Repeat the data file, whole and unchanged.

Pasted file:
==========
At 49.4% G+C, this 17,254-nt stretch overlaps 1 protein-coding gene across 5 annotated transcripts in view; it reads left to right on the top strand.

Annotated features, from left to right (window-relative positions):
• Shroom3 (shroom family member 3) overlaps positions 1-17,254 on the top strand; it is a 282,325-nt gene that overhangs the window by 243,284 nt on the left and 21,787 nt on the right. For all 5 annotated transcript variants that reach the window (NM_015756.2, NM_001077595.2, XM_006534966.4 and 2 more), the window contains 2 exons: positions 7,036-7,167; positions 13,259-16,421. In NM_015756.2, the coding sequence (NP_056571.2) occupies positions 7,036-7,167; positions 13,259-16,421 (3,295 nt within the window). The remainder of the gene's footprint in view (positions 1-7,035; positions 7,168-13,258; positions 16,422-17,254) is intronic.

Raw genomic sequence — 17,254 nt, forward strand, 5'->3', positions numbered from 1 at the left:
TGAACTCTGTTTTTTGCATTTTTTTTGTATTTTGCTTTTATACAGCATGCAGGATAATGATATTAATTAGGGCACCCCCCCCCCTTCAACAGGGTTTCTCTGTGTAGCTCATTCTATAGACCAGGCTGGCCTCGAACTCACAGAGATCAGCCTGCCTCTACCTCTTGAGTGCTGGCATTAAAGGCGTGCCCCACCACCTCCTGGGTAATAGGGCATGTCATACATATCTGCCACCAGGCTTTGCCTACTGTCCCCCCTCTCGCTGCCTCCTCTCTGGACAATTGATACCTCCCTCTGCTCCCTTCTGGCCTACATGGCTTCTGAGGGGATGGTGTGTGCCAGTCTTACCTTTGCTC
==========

At 49.4% G+C, this 17,254-nt stretch overlaps 1 protein-coding gene across 5 annotated transcripts in view; it reads left to right on the top strand.

Annotated features, from left to right (window-relative positions):
• Shroom3 (shroom family member 3) overlaps positions 1-17,254 on the top strand; it is a 282,325-nt gene that overhangs the window by 243,284 nt on the left and 21,787 nt on the right. For all 5 annotated transcript variants that reach the window (NM_015756.2, NM_001077595.2, XM_006534966.4 and 2 more), the window contains 2 exons: positions 7,036-7,167; positions 13,259-16,421. In NM_015756.2, the coding sequence (NP_056571.2) occupies positions 7,036-7,167; positions 13,259-16,421 (3,295 nt within the window). The remainder of the gene's footprint in view (positions 1-7,035; positions 7,168-13,258; positions 16,422-17,254) is intronic.

Raw genomic sequence — 17,254 nt, forward strand, 5'->3', positions numbered from 1 at the left:
TGAACTCTGTTTTTTGCATTTTTTTTGTATTTTGCTTTTATACAGCATGCAGGATAATGATATTAATTAGGGCACCCCCCCCCCTTCAACAGGGTTTCTCTGTGTAGCTCATTCTATAGACCAGGCTGGCCTCGAACTCACAGAGATCAGCCTGCCTCTACCTCTTGAGTGCTGGCATTAAAGGCGTGCCCCACCACCTCCTGGGTAATAGGGCATGTCATACATATCTGCCACCAGGCTTTGCCTACTGTCCCCCCTCTCGCTGCCTCCTCTCTGGACAATTGATACCTCCCTCTGCTCCCTTCTGGCCTACATGGCTTCTGAGGGGATGGTGTGTGCCAGTCTTACCTTTGCTC